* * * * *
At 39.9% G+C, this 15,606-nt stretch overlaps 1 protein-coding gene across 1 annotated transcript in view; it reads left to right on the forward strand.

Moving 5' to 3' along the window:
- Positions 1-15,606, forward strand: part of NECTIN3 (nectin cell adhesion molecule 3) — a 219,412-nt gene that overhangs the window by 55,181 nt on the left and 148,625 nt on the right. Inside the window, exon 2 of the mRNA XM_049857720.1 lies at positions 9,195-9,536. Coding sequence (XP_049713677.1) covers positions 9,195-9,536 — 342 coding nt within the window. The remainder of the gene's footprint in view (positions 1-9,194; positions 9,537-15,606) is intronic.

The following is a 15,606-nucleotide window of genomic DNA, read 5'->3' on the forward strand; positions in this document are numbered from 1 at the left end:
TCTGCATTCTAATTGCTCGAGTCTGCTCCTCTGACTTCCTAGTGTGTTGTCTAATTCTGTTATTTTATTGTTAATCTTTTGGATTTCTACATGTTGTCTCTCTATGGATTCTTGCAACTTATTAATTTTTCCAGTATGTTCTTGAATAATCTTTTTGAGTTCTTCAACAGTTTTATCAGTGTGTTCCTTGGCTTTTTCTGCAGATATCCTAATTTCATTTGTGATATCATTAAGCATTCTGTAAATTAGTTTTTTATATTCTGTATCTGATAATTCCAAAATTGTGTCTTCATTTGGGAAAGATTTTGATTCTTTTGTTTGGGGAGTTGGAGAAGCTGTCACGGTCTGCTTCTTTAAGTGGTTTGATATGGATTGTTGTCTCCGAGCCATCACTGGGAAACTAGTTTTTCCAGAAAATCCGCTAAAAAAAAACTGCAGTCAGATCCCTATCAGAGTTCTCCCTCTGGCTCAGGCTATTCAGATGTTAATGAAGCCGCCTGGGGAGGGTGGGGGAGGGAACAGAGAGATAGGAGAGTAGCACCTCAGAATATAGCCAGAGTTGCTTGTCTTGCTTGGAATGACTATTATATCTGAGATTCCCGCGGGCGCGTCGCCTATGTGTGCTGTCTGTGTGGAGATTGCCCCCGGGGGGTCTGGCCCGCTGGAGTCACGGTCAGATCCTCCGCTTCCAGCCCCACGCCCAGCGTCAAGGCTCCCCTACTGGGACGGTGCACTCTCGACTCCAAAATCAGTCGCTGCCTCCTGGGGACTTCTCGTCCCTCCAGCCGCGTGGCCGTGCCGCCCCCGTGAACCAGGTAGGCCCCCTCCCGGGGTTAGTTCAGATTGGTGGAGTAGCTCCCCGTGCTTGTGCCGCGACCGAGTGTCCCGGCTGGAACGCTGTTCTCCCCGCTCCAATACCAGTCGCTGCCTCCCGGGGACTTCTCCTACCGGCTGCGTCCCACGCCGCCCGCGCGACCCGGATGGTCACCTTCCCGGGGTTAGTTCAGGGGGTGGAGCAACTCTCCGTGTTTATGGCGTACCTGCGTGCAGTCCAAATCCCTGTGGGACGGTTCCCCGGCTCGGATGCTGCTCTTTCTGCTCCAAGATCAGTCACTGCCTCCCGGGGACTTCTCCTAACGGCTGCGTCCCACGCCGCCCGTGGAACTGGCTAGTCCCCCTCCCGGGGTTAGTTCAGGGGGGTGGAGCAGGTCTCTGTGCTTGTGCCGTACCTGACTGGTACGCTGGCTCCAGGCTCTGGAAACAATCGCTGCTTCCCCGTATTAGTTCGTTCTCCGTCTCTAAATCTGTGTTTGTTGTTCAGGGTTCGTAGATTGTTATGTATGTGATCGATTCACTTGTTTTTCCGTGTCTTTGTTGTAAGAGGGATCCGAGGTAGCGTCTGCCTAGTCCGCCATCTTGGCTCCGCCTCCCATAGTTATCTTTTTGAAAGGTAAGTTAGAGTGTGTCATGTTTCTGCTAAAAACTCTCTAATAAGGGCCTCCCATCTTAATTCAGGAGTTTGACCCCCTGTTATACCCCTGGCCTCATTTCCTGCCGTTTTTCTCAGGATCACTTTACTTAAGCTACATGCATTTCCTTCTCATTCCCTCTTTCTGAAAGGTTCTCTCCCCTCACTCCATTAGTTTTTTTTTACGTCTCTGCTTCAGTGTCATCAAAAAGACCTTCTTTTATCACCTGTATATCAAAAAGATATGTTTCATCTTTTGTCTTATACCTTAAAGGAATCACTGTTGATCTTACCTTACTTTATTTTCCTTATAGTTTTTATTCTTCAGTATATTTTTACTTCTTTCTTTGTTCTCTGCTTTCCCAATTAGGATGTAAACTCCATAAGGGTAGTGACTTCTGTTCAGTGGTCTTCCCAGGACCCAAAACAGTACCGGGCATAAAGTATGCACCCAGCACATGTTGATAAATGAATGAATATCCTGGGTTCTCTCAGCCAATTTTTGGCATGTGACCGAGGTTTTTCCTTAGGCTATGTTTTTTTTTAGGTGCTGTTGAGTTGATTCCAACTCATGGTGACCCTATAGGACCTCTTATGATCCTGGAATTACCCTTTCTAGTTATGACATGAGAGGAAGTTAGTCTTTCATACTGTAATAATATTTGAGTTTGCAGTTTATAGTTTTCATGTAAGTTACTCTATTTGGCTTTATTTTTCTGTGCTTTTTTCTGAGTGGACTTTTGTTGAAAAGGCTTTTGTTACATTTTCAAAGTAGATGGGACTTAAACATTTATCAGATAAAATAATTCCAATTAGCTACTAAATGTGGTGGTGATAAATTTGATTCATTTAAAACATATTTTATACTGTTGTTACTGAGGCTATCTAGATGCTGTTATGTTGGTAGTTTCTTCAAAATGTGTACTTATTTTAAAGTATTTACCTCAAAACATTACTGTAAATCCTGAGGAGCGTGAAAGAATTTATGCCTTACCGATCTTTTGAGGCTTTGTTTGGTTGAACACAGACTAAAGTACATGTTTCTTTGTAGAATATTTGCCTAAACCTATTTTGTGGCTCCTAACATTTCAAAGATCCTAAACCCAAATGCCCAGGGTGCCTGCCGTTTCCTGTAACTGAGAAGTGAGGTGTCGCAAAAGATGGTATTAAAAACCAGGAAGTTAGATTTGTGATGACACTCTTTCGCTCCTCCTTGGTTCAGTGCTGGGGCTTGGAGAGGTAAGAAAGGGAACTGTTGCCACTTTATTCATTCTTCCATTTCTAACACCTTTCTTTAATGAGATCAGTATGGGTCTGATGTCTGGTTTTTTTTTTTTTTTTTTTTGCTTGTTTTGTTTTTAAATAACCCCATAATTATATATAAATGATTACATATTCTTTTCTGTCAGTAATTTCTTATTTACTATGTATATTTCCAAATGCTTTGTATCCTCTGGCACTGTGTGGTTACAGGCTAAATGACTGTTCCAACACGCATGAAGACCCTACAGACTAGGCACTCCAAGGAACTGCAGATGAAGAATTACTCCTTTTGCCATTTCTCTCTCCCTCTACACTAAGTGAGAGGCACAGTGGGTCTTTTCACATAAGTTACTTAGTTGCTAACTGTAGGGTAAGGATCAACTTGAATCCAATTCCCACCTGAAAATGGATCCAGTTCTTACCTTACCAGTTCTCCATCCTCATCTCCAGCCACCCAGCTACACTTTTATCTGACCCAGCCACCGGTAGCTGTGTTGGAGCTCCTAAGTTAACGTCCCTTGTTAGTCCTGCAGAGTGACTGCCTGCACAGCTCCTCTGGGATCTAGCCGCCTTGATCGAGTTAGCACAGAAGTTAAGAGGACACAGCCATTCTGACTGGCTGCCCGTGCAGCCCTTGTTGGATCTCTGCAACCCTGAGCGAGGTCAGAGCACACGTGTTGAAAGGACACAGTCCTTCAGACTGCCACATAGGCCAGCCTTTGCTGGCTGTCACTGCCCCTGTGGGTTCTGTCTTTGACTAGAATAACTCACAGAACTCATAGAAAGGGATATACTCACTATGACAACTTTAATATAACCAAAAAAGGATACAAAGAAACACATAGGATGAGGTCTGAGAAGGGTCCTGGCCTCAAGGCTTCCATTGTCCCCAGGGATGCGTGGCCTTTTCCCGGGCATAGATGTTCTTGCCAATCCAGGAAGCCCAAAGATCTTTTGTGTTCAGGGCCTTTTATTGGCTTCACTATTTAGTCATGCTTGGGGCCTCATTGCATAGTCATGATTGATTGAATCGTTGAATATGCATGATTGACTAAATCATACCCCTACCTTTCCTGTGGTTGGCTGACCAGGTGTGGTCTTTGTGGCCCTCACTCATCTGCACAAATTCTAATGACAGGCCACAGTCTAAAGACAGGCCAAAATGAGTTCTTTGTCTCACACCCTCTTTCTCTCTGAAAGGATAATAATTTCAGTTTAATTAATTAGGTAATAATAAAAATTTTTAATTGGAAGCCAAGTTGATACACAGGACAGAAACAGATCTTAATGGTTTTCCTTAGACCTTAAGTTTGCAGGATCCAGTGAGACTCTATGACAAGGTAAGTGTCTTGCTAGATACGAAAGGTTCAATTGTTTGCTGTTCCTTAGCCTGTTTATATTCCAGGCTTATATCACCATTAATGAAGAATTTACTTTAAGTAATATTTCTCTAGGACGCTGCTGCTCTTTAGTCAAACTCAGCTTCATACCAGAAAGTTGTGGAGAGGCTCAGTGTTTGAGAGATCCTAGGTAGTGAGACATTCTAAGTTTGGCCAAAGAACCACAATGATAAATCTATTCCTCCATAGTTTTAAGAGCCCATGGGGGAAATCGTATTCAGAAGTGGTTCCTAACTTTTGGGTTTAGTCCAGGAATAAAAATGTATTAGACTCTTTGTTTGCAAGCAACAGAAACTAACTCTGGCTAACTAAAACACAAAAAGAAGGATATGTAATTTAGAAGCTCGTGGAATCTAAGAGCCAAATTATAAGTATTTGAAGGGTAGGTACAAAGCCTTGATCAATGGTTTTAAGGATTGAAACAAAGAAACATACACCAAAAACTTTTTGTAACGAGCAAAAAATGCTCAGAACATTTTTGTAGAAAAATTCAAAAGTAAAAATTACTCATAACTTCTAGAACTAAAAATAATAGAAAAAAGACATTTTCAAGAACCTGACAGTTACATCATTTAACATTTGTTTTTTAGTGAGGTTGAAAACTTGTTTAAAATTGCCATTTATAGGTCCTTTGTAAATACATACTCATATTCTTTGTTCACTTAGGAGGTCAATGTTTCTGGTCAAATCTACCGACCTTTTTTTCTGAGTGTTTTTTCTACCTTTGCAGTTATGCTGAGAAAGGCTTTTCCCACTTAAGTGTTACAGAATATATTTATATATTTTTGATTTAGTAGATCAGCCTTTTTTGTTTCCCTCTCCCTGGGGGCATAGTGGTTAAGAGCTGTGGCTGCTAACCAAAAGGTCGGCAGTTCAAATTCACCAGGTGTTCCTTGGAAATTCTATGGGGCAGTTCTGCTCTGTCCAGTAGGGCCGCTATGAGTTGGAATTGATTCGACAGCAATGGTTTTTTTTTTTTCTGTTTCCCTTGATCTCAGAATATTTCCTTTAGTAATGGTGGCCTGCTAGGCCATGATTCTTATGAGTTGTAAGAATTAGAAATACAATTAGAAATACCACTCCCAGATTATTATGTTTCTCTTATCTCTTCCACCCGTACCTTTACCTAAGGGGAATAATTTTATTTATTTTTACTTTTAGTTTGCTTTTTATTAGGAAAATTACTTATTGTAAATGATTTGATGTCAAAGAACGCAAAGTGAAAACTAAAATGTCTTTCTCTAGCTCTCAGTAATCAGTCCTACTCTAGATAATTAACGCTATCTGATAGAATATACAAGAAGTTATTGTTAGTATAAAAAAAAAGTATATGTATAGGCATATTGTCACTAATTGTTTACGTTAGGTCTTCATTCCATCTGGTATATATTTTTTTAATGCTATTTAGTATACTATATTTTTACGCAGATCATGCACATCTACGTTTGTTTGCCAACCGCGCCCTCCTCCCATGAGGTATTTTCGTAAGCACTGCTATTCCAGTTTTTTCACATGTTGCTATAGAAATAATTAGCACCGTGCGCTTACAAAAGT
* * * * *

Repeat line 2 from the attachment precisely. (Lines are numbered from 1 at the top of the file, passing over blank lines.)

Moving 5' to 3' along the window: